How to ‘Make a Plan to Vote’ – Civic Nebraska

Almost every aims to vote. But any number of unforeseen reasons (school, work, family, health) can prevent us from voting despite our best intentions. That’s why in the run-up to Election Day, you’ll often hear calls to make a plan to vote. In essence, it means keeping your calendar in mind, planning for contingencies, and being specific.

Here are some things to consider when creating your own voting plan.

Before election day

Every plan starts with being ABSOLUTELY sure you are registered to vote. Check your status with the Nebraska Secretary of State. Even if you’re pretty sure it’s on the rolls, it doesn’t hurt to double check. Plus, it’s quick and easy.

Completely review the candidates, issues, and measures on the 2022 ballot. Your vote is most powerful when you make informed decisions. Sample ballots will start appearing in early October; we will publish them in our 2022 Election Center for your convenience. We will also add to our 2022 edition of BALLOT DECODINGwhich will delve into what’s on the ballot this year, as Election Day approaches.

Make your voting plan

Ideally, this should go beyond saying “My plan is that I plan to vote.” Many Nebraskans will vote early from home, thanks to our state’s initiative. no excuse absentee ballot option. This has worked tremendously well since the onset of COVID-19 concerns, driving high turnout in the 2020 primary and general elections, the 2021 Lincoln and Omaha municipal elections, and the midterm primaries last May. In fact, May’s vote was an all-time record for a Nebraska gubernatorial primary.

Typically, a general election draws about twice as many voters as a primary. While the US Postal Service delivered 99 percent of mail-in ballots on time in 2020, we suggest the “Three Ds” approach: Record (if you haven’t already), Request (your mail-in ballot by October 14), and Return (your ballot in the mail no later than October 28) to give our Postal Service workers as much protection as possible.

Of course, there is more than one way to cast your ballot early in Nebraska. You can also go to your county election commission office and vote early. in person. This option is available from October 11th and ends at the end of the business day in November 7.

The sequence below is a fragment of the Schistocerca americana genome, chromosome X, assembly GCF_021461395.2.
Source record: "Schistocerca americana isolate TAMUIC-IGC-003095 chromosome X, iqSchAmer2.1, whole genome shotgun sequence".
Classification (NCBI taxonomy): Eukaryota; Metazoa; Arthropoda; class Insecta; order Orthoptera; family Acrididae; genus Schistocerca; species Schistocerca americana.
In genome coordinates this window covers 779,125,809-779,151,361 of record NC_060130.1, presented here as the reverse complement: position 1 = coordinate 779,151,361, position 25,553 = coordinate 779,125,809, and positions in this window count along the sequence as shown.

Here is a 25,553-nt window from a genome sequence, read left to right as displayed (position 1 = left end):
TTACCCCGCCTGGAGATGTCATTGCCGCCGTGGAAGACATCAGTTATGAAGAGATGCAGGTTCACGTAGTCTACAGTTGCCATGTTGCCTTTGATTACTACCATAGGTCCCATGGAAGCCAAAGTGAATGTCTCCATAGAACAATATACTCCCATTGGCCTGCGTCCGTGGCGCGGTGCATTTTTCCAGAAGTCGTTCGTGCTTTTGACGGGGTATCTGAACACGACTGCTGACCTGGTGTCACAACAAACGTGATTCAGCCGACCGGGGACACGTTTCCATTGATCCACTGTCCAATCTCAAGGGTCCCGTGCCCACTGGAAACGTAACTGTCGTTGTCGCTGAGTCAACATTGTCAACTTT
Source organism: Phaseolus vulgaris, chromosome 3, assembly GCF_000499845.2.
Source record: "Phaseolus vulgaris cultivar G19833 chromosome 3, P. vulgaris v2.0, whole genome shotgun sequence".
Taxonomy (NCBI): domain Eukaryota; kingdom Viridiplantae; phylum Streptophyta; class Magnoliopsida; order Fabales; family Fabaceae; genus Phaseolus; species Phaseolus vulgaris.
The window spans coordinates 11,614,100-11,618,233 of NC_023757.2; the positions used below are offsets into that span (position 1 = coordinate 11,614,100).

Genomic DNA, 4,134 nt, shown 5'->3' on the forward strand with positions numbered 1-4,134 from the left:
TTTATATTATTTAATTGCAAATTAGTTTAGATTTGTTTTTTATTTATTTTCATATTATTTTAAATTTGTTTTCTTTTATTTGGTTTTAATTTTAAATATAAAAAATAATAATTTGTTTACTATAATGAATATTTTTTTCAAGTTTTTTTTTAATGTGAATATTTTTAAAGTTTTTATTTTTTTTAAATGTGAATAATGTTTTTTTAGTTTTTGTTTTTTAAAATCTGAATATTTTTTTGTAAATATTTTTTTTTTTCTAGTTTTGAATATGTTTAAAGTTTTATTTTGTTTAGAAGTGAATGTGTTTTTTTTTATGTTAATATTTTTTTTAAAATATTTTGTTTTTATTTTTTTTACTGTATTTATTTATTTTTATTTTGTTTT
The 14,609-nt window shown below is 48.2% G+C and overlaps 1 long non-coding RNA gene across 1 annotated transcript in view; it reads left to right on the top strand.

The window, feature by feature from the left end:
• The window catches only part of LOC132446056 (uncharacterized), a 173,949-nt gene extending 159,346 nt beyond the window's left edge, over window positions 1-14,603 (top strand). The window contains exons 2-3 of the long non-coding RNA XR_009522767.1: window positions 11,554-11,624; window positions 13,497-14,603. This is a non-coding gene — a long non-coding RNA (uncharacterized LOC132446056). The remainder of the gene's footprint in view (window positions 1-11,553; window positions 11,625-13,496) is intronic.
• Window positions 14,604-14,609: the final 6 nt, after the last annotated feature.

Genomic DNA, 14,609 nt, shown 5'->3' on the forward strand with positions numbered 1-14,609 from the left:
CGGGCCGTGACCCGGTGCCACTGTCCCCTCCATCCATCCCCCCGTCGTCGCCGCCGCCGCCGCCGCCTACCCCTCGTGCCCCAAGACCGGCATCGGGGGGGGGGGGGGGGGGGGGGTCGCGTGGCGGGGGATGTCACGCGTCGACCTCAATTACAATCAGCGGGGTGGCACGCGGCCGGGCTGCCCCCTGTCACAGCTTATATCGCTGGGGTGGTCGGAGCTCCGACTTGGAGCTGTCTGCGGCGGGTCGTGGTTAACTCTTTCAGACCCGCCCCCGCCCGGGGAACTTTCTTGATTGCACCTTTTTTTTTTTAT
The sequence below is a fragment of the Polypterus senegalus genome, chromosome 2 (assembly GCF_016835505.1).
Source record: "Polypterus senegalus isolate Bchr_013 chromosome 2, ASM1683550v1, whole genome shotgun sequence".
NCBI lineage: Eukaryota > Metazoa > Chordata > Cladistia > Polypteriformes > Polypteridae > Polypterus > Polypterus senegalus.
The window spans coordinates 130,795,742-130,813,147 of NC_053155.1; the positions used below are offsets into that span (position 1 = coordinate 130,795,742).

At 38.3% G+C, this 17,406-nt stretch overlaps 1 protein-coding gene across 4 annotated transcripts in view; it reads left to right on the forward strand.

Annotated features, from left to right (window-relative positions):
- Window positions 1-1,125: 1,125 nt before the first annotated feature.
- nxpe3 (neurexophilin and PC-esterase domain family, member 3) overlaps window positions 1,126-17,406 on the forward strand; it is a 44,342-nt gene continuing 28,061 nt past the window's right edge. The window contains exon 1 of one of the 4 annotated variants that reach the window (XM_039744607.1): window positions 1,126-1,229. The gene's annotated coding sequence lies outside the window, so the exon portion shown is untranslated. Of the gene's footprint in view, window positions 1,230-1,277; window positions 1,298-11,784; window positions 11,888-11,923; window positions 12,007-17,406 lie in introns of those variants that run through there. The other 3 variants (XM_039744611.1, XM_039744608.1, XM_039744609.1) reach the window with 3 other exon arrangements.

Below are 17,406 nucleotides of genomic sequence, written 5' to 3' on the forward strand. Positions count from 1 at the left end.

To review, here are the two early voting options for Nebraskans:

Vote in person on November 8

If your plan is to vote on Election Day, the polls will be open from 8 am to 8 pm Central Time (7 am to 7 pm Mountain Time) statewide.

Be sure to include adequate time in your schedule for the day. Identify a specific time that you will go to the polls and strive to stick to it. Book the time on your calendar and/or set a reminder on your smartphone.

Double check your polling place. Polling places may have moved since the last time you voted in person. Go here to double check.

Consider transportation and weather. Early November can be unpredictable, weather-wise, in Nebraska. The average high is 57 and the average low is 33, but we’ve had everything from blizzards to thunderstorms in early November in recent years. So make sure you have a Plan B if your first transportation option falls through.

ask yourself:

  • How do I get to my polling place? I’m driving? Do I have reliable transportation in bad weather? Do I need someone else to drive me?
  • Should I carpool with a friend or neighbor? (Pro tip: planning to vote in person with a friend helps ensure that both vote.)
  • How much time should I reserve for travel, parking, etc.?
  • Do I need to bring a coat (in case lines form outside my polling place building) or something to snack on while I wait?

Know your rights. Voting is our most important and precious of democratic rights. If you or someone you know is denied a ballot for any reason, we need to know right away. Call our Election Protection Line at 402.890.5291. We will have attorneys available around the clock to assist and advise you.

Here are more facts and resources about voting in person on Election Day:

after voting

Celebrate! It’s time to enjoy the wonder of participating in your democracy. Nebraska law allows for “ballot selfies,” which means you can take a picture of yourself voting and/or your ballot if you wish.

Share that you voted on social networks. This helps remind everyone in your social network to vote if they haven’t already. Help spread the joy of voting this year – your democracy will love you for it.

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